Sugar confectionery industry was predicted to be on a declining growth trajectory after the huge outcry against the products churned out by this sector for its supposed role in the health front world over. Many manufacturers tried to make products without lowering the sugar levels by adding some nutrients here and there to make them more acceptable to the health conscious consumers but that ploy also does not seem to be working as relentless pressure from food authorities and critics is building against them to moderate their products in terms of calories. Even the combined voluntary commitment by the food industry in the US to reduce 1.5 trillion calories from their products within 5 years came about due to public campaigns against this industry. It is against this background that the so called "healthy sweets" category of products are emerging in the market with increasing frequency.
The idea of marrying "healthful" and "sweets" might seem like an oxymoron, particularly here at the largest U.S. gathering of candy makers, where a dizzying selection of sweets had attendees bouncing on the trade show floor like kids going wild on Halloween. But such products are becoming more common, manufacturers said, as the industry tries to strike a balance between feeding the public's desire for indulgence and responding to government pressure to fight obesity. State and local lawmakers increasingly are pushing junk-food taxes and other fat-fighting measures. And in recent months First Lady Michelle Obama's "Let's Move" campaign against childhood obesity has made headlines with increasing frequency.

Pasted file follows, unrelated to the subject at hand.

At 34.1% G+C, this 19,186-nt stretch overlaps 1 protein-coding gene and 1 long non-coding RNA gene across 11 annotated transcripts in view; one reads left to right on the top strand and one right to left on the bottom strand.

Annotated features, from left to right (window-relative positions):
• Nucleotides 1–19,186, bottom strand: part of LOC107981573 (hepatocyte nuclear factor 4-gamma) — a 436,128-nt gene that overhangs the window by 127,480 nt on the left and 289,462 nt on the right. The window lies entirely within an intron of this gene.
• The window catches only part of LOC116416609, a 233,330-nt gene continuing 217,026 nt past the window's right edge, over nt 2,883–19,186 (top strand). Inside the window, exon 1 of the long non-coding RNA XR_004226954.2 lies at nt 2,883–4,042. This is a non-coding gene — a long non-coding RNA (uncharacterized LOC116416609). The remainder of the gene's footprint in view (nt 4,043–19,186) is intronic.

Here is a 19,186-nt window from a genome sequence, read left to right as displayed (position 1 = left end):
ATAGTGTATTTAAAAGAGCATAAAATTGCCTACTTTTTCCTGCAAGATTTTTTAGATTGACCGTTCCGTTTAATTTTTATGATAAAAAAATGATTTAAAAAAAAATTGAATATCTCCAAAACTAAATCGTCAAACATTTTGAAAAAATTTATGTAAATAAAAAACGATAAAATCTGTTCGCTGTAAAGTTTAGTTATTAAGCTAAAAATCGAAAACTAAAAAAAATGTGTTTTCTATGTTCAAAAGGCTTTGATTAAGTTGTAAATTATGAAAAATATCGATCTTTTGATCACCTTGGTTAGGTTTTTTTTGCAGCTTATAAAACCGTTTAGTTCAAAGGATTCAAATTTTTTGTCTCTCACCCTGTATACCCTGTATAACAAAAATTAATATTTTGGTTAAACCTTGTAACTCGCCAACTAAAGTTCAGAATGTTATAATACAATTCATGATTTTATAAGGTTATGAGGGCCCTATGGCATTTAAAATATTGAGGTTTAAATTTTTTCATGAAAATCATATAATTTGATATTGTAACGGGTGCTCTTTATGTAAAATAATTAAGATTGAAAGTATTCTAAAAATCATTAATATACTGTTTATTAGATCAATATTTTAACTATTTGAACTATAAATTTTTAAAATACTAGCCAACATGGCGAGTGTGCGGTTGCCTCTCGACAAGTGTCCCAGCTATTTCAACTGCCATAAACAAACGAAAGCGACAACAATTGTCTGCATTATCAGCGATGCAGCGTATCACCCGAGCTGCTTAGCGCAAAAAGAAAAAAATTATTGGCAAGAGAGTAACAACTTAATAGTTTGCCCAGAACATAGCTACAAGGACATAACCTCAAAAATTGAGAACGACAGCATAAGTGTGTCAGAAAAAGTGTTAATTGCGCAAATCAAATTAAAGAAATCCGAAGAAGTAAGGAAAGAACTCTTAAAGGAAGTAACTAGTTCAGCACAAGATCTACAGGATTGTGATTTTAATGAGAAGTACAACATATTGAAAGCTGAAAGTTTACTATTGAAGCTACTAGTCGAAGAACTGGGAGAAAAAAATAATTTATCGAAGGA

Food companies are listening. An alliance of major manufacturers this month said the companies would roll out more-healthful options, reduce portion sizes and lower calories in some existing products. The Healthy Weight Commitment Foundation — a coalition of more than 80 companies including Mars, Hershey and Nestle USA — vowed to cut 1.5 trillion calories by the end of 2015. (The companies, however, haven't released specifics on what these new products would be or what existing products would become slimmed down.) The political pressure may be having some effect. For the first quarter of 2010, two of the three fastest-growing confectionary product segments were sugar-free diet candy and sugarless gum, according to data compiled by Information Resources Inc. and the National Confectioners Assn.
In the rush to flood the market with sweets containing less sugar and more non-sugar sweeteners, the industry must be cautioned with regard to the health consequences of such products. The situation needs careful monitoring considering that sugar-free products are growing at a fast pace enticing more and more consumers, trying to "have their cake as well as eat it", with low resolve to shun sweets from their diet. Non-sugar sweeteners are, after all, intended for consumption by health compromised people like diabetics and weight watchers and what consequences their use in regular foods for normal consumers may be imponderable. Hence the need for caution.